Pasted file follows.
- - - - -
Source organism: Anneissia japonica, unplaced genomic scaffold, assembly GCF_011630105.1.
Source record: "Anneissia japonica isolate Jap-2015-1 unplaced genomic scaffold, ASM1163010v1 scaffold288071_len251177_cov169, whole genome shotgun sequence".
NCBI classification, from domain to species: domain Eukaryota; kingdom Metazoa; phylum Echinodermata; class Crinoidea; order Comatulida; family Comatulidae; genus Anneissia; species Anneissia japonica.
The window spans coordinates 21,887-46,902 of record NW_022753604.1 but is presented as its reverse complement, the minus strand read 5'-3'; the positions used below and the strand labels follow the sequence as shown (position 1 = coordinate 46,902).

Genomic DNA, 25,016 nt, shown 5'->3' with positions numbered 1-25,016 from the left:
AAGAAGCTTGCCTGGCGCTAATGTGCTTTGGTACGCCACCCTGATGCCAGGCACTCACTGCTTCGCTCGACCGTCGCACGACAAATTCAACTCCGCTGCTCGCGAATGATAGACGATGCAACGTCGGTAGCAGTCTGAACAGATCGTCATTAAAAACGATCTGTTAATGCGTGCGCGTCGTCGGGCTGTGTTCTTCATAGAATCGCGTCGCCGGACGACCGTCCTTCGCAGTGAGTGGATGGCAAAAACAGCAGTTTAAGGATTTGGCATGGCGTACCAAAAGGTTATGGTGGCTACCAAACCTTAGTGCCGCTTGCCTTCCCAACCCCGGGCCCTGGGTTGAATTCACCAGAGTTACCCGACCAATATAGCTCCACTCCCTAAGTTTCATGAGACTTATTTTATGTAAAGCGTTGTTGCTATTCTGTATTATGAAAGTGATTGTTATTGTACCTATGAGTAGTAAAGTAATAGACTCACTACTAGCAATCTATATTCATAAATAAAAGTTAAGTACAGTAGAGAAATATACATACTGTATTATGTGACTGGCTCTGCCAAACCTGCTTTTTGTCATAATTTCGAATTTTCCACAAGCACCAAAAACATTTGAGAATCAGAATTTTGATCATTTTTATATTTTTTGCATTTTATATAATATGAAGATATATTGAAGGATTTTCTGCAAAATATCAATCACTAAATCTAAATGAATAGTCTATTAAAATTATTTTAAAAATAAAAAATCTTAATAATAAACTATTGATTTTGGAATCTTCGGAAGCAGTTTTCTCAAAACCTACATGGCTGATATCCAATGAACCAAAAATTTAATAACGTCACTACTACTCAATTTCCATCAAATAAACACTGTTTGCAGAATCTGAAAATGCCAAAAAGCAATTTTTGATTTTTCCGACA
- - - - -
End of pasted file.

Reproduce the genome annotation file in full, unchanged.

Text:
Source organism: Anneissia japonica, unplaced genomic scaffold, assembly GCF_011630105.1.
Source record: "Anneissia japonica isolate Jap-2015-1 unplaced genomic scaffold, ASM1163010v1 scaffold288071_len251177_cov169, whole genome shotgun sequence".
NCBI classification, from domain to species: domain Eukaryota; kingdom Metazoa; phylum Echinodermata; class Crinoidea; order Comatulida; family Comatulidae; genus Anneissia; species Anneissia japonica.
The window spans coordinates 21,887-46,902 of record NW_022753604.1 but is presented as its reverse complement, the minus strand read 5'-3'; the positions used below and the strand labels follow the sequence as shown (position 1 = coordinate 46,902).

Genomic DNA, 25,016 nt, shown 5'->3' with positions numbered 1-25,016 from the left:
AAGAAGCTTGCCTGGCGCTAATGTGCTTTGGTACGCCACCCTGATGCCAGGCACTCACTGCTTCGCTCGACCGTCGCACGACAAATTCAACTCCGCTGCTCGCGAATGATAGACGATGCAACGTCGGTAGCAGTCTGAACAGATCGTCATTAAAAACGATCTGTTAATGCGTGCGCGTCGTCGGGCTGTGTTCTTCATAGAATCGCGTCGCCGGACGACCGTCCTTCGCAGTGAGTGGATGGCAAAAACAGCAGTTTAAGGATTTGGCATGGCGTACCAAAAGGTTATGGTGGCTACCAAACCTTAGTGCCGCTTGCCTTCCCAACCCCGGGCCCTGGGTTGAATTCACCAGAGTTACCCGACCAATATAGCTCCACTCCCTAAGTTTCATGAGACTTATTTTATGTAAAGCGTTGTTGCTATTCTGTATTATGAAAGTGATTGTTATTGTACCTATGAGTAGTAAAGTAATAGACTCACTACTAGCAATCTATATTCATAAATAAAAGTTAAGTACAGTAGAGAAATATACATACTGTATTATGTGACTGGCTCTGCCAAACCTGCTTTTTGTCATAATTTCGAATTTTCCACAAGCACCAAAAACATTTGAGAATCAGAATTTTGATCATTTTTATATTTTTTGCATTTTATATAATATGAAGATATATTGAAGGATTTTCTGCAAAATATCAATCACTAAATCTAAATGAATAGTCTATTAAAATTATTTTAAAAATAAAAAATCTTAATAATAAACTATTGATTTTGGAATCTTCGGAAGCAGTTTTCTCAAAACCTACATGGCTGATATCCAATGAACCAAAAATTTAATAACGTCACTACTACTCAATTTCCATCAAATAAACACTGTTTGCAGAATCTGAAAATGCCAAAAAGCAATTTTTGATTTTTCCGACA